Background:In secondary care, the urgency of review for transient ischaemic attack (TIA) has relied upon the use of the ABCD2 score, but this tool is not validated for use by emergency ambulance crews. There is a need to evaluate alternative care pathways for patients who might be eligible for direct referral to TIA clinics without prior conveyance to the emergency department (ED).Aim:The aim of this national survey was to describe current service provision across the UK for pre-hospital emergency care of patients with TIA.Methods:The authors approached all UK Ambulance trusts (n=13) by email, asking them to provide details of TIA patient referral pathways.Findings:Twelve ambulance services responded to the survey and nine reported that they had no current pathway; one had discontinued a pathway because of service reconfiguration; and three were currently using one. All pathways used the ABCD2 tool to screen patients and classified patients as low-risk if the ABCD2 score was 3 or below. Non-conveyance exclusion criteria varied. Although compliance with referral pathways was audited in an initial pilot in one service, no other evaluations of the effectiveness of pathways were reported.Conclusion:A minority of UK ambulance services report introducing referral pathways for low-risk TIA patients, avoiding initial assessment in the ED. Safety, effectiveness and acceptability of such pathways have not been evaluated to date.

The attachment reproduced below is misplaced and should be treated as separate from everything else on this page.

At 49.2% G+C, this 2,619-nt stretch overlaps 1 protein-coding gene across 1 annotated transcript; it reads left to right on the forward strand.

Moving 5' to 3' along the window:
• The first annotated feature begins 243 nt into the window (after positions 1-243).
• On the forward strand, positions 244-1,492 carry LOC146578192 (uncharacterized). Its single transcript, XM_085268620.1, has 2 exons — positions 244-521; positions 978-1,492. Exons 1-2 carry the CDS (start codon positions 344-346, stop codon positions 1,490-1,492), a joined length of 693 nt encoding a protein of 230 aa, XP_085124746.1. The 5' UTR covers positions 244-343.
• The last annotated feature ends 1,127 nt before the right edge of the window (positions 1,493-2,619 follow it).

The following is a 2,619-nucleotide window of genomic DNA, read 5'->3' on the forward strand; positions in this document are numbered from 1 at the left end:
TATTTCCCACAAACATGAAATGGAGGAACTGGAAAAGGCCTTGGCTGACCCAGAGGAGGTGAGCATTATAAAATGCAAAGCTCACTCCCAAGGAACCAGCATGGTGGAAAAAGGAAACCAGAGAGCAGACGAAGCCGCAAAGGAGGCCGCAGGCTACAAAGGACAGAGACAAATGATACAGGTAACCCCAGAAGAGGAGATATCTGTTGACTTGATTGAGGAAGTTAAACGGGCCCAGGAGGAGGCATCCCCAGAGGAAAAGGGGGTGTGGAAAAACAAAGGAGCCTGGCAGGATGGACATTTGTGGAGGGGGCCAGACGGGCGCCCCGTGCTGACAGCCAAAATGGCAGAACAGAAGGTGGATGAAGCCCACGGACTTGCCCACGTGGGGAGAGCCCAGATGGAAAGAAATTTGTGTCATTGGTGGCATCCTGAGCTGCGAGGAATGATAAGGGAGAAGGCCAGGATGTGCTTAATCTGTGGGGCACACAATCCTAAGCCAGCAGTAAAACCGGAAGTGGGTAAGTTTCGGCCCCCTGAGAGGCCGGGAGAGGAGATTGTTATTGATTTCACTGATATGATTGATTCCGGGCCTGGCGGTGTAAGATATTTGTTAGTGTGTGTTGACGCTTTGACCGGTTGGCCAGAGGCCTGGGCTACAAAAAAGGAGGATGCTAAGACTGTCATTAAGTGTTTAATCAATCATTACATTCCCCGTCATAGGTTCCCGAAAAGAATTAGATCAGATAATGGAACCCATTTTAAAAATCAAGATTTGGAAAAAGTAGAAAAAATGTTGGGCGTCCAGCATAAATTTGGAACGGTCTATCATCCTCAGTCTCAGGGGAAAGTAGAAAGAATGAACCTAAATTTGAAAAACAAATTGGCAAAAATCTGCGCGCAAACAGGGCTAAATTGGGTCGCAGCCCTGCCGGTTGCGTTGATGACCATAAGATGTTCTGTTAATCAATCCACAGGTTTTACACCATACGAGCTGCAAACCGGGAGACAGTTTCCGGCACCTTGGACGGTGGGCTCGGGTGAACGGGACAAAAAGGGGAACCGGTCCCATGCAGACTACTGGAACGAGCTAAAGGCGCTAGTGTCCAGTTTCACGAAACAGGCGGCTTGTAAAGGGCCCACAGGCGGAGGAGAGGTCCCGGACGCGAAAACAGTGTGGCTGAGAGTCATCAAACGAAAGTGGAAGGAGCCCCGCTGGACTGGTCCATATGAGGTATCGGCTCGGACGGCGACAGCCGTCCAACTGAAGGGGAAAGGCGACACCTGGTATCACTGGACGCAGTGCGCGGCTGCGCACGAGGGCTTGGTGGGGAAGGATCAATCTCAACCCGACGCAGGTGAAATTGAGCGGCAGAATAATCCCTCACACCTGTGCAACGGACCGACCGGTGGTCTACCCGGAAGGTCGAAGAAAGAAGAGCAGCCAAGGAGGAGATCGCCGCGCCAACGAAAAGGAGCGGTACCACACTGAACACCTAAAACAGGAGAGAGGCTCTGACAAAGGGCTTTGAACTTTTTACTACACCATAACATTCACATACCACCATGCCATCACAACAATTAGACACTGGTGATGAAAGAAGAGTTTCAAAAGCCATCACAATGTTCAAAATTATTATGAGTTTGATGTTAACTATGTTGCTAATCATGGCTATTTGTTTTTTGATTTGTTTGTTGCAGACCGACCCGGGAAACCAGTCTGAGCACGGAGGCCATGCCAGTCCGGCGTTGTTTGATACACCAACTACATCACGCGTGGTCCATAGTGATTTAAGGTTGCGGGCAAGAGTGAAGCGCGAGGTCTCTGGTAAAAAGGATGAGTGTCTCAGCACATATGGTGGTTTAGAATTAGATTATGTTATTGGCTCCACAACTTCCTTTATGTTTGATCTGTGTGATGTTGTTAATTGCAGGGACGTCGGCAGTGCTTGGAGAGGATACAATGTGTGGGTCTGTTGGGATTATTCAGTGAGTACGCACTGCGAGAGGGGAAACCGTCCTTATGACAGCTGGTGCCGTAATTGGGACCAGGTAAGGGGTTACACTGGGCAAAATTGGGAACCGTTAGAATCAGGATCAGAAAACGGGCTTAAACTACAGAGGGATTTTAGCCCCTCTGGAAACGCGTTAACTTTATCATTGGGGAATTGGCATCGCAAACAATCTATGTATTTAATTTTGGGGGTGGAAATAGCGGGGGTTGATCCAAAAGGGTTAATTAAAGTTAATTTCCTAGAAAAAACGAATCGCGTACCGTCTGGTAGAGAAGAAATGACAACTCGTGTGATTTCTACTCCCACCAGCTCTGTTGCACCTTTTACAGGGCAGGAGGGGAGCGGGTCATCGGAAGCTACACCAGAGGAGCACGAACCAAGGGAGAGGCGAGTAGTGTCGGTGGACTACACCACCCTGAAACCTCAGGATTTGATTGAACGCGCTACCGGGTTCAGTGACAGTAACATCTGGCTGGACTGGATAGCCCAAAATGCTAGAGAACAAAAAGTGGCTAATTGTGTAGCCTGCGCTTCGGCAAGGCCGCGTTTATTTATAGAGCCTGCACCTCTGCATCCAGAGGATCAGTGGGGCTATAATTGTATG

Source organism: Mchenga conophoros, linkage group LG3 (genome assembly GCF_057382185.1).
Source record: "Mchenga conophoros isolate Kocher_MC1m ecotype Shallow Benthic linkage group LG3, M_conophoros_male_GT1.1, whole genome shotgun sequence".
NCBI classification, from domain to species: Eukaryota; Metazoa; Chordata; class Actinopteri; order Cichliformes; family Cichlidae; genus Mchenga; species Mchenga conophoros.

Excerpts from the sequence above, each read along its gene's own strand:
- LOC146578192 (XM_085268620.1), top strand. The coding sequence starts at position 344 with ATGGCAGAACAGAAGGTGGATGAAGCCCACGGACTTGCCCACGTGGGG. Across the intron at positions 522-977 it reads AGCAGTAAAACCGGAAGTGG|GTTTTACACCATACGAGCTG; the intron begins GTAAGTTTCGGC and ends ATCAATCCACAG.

Why do paramedics have a high rate of self-referral?

Why do paramedics have a high rate of self-referral?

Paramedics have been regulated in the UK since 2003. Analysis shows that the profession has had consistently higher rates of self-referral to its regulator compared with other health and care professions. Between 2013 and 2016, the percentage of paramedics who self-referred averaged 50% of all cases, compared with 6% across all other health professions regulated by the Health and Care Professions Council (HCPC) and 10% across social workers in England. This article reports on possible reasons underlying this trend. Using a mixed-methods approach including a literature review, interviews, focus groups and case analysis, the study identified a number of possible contributory factors. These included pressurised work environments, variable guidance and support from employers, and work cultures of fear and conflict. The evolving nature of the profession was also cited. The research found that there was a cohort of cases that appeared inappropriate—where the referral was for a matter that did not require reporting. Actions are being taken to reduce such self-referrals to avoid the emotional distress and resource implications for those involved.